ISFP Organizing Profile
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Following Monday’s post on the ISTP Organizing Profile, today we will look at ISFP. ISFP stands for Introverted – Sensing – Feeling – Perceiving.
ISFP Organizing Strengths
They thrive on spontaneity, appreciate living one day at a time, and work well in a crisis situation.
ISFP Organizing Challenges
ISFPs indicate that they consider themselves to be disorganized, and often struggle with procrastination and getting rid of items with sentimental value.
They also report difficulties getting rid of things, having piles of unread magazines and newspapers, disorganized bookcases and storage space, difficulty with decision-making, and being easily distracted.
In addition, ISFPs sometimes face the following problems:
- Being considered disorganized by others
- Prioritizing tasks and activities
- Forgetting about tasks that aren’t on their “to do” list
- Hoarding items that may be useful “some day”
- Not having people over, due to clutter in the home, often because they don’t know where to put things
- Forgetting about birthdays, anniversaries, and other special occasions
One ISFP stated:
“There are times that I seem to have issues that people with executive function disorder have (ADD, NLD) such as planning things that are not immediate and doing things that do not involve other people, or verbalizing.”
ISFP Time Management Systems
ISFPs use various methods of keeping track of their schedules. Some use traditional calendars or planners, whereas others focus on due dates and plan for the priorities, allowing themselves to be flexible and spontaneous about the rest of their work.
An ISFP described his system as follows:
“Here’s how I keep on track:
Daily and Project logs with a next to do column. This is borrowed from David Allen, Getting Things Done. By identifying an immediate next to do action, makes it easier to jump back on the project or task when a time slice appears.
By keeping a running log with immediate next to dos, along with thoughts, notes and feelings (important to ISFP), I’m able to pick up where I left off. I need to remember my feelings and thoughts on a particular project to keep up the momentum, since that’s how I make my decisions and get motivated.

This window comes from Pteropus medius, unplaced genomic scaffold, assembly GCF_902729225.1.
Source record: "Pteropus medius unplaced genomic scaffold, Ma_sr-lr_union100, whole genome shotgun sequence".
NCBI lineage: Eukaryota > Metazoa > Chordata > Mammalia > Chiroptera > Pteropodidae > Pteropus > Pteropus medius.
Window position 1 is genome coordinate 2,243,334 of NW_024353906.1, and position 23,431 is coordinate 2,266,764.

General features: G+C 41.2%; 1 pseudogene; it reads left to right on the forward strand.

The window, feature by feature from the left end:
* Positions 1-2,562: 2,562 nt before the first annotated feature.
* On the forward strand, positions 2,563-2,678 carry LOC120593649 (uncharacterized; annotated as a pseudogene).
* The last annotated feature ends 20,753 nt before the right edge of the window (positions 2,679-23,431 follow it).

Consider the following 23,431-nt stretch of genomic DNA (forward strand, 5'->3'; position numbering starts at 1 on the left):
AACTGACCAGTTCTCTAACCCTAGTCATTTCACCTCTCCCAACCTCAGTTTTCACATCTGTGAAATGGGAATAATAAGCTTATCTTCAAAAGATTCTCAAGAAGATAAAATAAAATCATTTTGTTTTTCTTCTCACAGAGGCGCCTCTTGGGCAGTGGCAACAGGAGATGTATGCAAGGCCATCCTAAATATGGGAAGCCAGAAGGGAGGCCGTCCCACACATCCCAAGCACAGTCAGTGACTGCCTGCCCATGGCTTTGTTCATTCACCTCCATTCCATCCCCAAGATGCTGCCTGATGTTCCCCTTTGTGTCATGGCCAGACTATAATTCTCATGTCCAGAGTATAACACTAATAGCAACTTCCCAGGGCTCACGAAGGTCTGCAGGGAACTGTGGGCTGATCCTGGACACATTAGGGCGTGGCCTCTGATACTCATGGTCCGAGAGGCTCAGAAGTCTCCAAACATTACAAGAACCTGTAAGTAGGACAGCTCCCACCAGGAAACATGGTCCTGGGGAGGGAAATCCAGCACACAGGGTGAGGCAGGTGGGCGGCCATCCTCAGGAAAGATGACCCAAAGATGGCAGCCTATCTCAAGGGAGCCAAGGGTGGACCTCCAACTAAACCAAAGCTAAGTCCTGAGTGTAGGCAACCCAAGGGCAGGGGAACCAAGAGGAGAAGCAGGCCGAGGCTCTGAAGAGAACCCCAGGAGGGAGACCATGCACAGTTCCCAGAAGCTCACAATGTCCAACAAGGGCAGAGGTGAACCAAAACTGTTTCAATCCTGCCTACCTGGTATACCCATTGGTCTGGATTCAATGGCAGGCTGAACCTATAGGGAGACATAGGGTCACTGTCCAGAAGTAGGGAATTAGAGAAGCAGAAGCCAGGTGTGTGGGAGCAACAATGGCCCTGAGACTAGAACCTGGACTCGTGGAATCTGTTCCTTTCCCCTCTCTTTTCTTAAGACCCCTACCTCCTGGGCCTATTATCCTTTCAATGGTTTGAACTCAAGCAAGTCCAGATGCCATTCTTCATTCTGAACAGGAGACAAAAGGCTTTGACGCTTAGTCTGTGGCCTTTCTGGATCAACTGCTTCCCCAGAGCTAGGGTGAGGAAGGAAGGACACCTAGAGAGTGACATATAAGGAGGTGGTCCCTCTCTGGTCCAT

These are my column headings
Date/time Entry: log, notes, thoughts Next to do
I use a stiff back legal size spiral note pad (Cambridge) with removable colored write on tabs (Avery) to divide the pad into several sections. If I need more room in a section, I create another section with a write-on tab. I use colored pens / markers to keep it interesting, and to break it up.
Legal size provides more continuity when looking back. The spiral allows me to rip out and redo pages when necessary, to keep the log looking neat. Also, rewriting my notes, sometimes helps me think things through, since I’m an auditory / kinetic learner who has trouble visualizing and thinking without words.
I section off the pad according to the “project” I’m using it for. For example, job hunting, household projects, medical notes, household repairs, shopping notes, gift ideas.”
For more insight into the ISFP organizing style, read about Fun Freedoms on Pixies Did It.
For a broader view of the ISFP personality type, check out the following resources:
Keep in mind that we are all unique, and even people sharing the same type preferences will not be the same in every way. Personality type is only one factor to consider when developing organizing solutions for your clients.
Are you an ISFP?
Help others understand your personality type and organizing style by answering one or more of the following questions in the Comments:
- What are your organizing strengths?
- What are your organizing challenges or weaknesses?
- What organizing strategies work well for you?
- What are your time management strengths?
- What are your time management challenges or weaknesses?
- What time management strategies work well for you?
- What type of calendar(s) do you use?